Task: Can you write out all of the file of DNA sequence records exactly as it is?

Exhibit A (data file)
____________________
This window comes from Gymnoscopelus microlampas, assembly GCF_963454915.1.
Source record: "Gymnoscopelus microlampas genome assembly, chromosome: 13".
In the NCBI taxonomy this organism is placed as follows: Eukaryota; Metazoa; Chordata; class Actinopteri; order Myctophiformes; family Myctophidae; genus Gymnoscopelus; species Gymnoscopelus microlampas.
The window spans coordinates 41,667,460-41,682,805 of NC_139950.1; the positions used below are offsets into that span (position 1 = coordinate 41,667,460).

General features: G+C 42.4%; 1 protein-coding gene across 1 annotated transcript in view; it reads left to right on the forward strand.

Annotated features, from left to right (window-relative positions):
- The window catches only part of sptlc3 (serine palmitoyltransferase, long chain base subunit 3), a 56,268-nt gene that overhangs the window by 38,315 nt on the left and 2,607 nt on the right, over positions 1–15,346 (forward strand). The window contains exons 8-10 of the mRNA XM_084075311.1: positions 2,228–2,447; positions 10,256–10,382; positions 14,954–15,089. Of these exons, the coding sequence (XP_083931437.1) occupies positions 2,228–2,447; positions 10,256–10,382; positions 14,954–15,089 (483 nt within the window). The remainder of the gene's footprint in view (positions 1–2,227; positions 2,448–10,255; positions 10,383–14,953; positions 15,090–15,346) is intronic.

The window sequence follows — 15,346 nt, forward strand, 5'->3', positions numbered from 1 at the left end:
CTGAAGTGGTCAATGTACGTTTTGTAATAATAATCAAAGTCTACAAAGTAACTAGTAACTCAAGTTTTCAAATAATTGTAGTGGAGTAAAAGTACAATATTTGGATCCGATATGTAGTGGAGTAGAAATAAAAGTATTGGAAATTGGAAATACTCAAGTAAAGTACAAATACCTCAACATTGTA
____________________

This window comes from Gymnoscopelus microlampas, assembly GCF_963454915.1.
Source record: "Gymnoscopelus microlampas genome assembly, chromosome: 13".
In the NCBI taxonomy this organism is placed as follows: Eukaryota; Metazoa; Chordata; class Actinopteri; order Myctophiformes; family Myctophidae; genus Gymnoscopelus; species Gymnoscopelus microlampas.
The window spans coordinates 41,667,460-41,682,805 of NC_139950.1; the positions used below are offsets into that span (position 1 = coordinate 41,667,460).

General features: G+C 42.4%; 1 protein-coding gene across 1 annotated transcript in view; it reads left to right on the forward strand.

Annotated features, from left to right (window-relative positions):
- The window catches only part of sptlc3 (serine palmitoyltransferase, long chain base subunit 3), a 56,268-nt gene that overhangs the window by 38,315 nt on the left and 2,607 nt on the right, over positions 1–15,346 (forward strand). The window contains exons 8-10 of the mRNA XM_084075311.1: positions 2,228–2,447; positions 10,256–10,382; positions 14,954–15,089. Of these exons, the coding sequence (XP_083931437.1) occupies positions 2,228–2,447; positions 10,256–10,382; positions 14,954–15,089 (483 nt within the window). The remainder of the gene's footprint in view (positions 1–2,227; positions 2,448–10,255; positions 10,383–14,953; positions 15,090–15,346) is intronic.

The window sequence follows — 15,346 nt, forward strand, 5'->3', positions numbered from 1 at the left end:
CTGAAGTGGTCAATGTACGTTTTGTAATAATAATCAAAGTCTACAAAGTAACTAGTAACTCAAGTTTTCAAATAATTGTAGTGGAGTAAAAGTACAATATTTGGATCCGATATGTAGTGGAGTAGAAATAAAAGTATTGGAAATTGGAAATACTCAAGTAAAGTACAAATACCTCAACATTGTA